"The first thing we want to know is the impact of having studied Engineering for these women. Not only in terms of income but also in terms of fertility and the probability of work. And try to understand the barriers that exist," said the commercial engineer, who holds a Doctorate in Economics and Education from Teachers College Columbia University.
The project will also take a very particular group as a case study: Those applicants who were on the verge of being admitted to an Engineering program and were also considering a career in social sciences and humanities.
"What we see is that for men who were admitted in an Engineering program, it makes a big difference in terms of salary, but not for women," she said. And added: "Our feeling is that women have a hard time getting into specific industries, which are still very male-dominated.
Another point to study is how the environments in which women are - school or college classmates, or family - can affect women's long-term outcomes and decision-making. Here networking is essential too, especially with other women.
These questions and intuitions are only the starting point for this researcher, who is undoubtedly passionate about women's insertion in the labor market.
Another aspect that calls her attention these days is how the Covid-19 pandemic has affected women from different careers and socioeconomic levels. What will happen to those women who have lost their jobs or have had to leave their positions to undertake domestic work and childcare? What are the social effects that all this entails?
Josefa Aguirre concluded: "A society where fewer women work also makes the country more sexist."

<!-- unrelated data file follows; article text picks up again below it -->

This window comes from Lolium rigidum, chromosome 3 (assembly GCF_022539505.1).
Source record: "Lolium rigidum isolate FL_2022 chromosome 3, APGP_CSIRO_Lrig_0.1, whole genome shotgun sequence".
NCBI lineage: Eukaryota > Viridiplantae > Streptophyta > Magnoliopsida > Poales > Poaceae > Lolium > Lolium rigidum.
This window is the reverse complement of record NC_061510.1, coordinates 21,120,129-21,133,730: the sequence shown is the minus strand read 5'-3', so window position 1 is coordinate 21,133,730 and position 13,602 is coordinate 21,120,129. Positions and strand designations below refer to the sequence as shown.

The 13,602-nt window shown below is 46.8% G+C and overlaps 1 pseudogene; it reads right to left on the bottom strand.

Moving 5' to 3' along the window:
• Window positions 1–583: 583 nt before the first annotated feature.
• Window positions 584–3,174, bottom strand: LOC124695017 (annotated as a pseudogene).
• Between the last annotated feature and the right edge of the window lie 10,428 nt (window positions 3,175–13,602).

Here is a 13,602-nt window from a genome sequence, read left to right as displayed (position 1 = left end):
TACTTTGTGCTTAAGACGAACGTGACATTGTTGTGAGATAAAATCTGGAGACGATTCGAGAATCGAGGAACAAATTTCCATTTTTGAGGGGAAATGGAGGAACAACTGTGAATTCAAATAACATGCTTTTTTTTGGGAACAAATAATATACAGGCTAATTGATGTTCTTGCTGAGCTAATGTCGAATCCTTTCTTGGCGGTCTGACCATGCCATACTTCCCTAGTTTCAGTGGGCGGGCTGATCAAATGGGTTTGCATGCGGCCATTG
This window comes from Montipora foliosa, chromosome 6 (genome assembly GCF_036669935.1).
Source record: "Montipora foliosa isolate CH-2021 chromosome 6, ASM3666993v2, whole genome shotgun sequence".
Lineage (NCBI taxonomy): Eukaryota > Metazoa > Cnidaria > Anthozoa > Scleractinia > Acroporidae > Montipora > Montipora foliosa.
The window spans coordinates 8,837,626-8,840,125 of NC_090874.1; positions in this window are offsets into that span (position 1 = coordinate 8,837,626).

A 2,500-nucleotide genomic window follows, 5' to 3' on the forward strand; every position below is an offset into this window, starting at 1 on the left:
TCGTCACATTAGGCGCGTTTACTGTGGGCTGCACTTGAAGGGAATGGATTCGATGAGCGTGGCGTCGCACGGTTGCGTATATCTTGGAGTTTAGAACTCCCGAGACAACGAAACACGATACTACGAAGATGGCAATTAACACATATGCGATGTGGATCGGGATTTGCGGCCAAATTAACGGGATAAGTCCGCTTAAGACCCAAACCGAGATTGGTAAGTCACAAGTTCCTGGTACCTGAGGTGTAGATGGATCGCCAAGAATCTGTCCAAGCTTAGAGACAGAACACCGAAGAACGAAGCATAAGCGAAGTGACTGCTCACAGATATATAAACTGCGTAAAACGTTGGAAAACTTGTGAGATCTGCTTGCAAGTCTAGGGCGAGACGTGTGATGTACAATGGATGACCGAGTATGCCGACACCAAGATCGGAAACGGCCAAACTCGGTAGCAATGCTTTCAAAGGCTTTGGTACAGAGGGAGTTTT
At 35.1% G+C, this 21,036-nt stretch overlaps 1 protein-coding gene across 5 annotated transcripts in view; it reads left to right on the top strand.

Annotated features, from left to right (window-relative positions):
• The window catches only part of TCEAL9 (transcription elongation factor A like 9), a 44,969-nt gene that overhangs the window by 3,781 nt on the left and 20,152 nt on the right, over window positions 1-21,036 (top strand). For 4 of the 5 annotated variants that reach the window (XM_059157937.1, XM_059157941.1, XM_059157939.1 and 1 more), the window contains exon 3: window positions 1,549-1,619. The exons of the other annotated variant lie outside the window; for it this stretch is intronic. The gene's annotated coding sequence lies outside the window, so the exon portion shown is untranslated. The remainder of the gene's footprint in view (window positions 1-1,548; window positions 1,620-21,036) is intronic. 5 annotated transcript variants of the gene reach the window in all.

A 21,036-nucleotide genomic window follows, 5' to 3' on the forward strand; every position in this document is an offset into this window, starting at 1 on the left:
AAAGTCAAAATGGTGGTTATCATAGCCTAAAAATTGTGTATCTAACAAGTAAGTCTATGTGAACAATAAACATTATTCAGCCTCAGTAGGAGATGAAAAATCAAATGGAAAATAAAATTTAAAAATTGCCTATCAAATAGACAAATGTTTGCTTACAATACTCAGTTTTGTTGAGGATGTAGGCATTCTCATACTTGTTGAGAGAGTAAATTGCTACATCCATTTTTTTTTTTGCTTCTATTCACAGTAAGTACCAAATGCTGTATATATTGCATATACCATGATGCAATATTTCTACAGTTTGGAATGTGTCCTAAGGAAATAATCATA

Cultural Diplomacy: Chilean Travelers in China
In the middle of the Cold War, when the world was divided between two great powers -the United States and Russia-, another giant also sought to play a role.
Through a program of "cultural diplomacy," China sought international legitimacy. The country issued a series of invitations to intellectuals and artists from the so-called "third world," including Chile, to visit the country and learn about the revolutionary experience of the so-called "new China."
Who were these Chilean travelers?; What was their journey like?; What impressions did they have?; What links did they develop?
These are some of the questions that haunt the mind of María Montt, a faculty member of the Institute of History and researcher of the UC Center for Asian Studies. And that led her to present the project "Cold War Travelers: cultural diplomacy and transnational networks between Chile and the People's Republic of China (1949-1979)".
"I am interested in learning the imaginaries that those travelers had, the stereotypes, many of them still in force today," said the researcher. And she added: "with knowledge, one can contribute to disarming these stereotypes.
Montt has an M.A. in Chinese Studies from the SOAS (School of Oriental and African Studies), University of London. She has written a series of publications about China, the Cold War, and the relationships between people or "unofficial" diplomacy.
The project focuses on how cultural aspects were part of the strategy of China's relationship with Chile and on the journey itself, as a space for exchange, production, and transmission of knowledge, generating a "map" of this journey. "My goal is to reconstruct this history of relationships between the two countries," said Maria Montt.
The travelers were very diverse. Among them are figures like the poet Ángel Cruchaga Santa María, who, as a result of his journey, wrote the book "Anillo de Jade. Poemas de China" (1959). There is also the poet, researcher, and cultural manager Tomás Lagos, and Olga Poblete de Espinoza, professor, and pioneer in the fight for women's rights and equality in Chile.
Another aspect of the research is building an archive of the relationships between Chile and China through books, travel chronicles, photographs, and other documents existing in libraries and private archives, including social media.
"It is very gratifying to have been awarded this fund. It is not only because of all the work involved but also because it allows us to have thesis writers and assistants, contributing to generating critical mass. You help generate knowledge. It's a way to give back to the university," said the historian.
And concluded: "This project opens the door to continue studying relationships between China and Chile, in other periods," always in light of recent questions, in which China is emerging as a world power.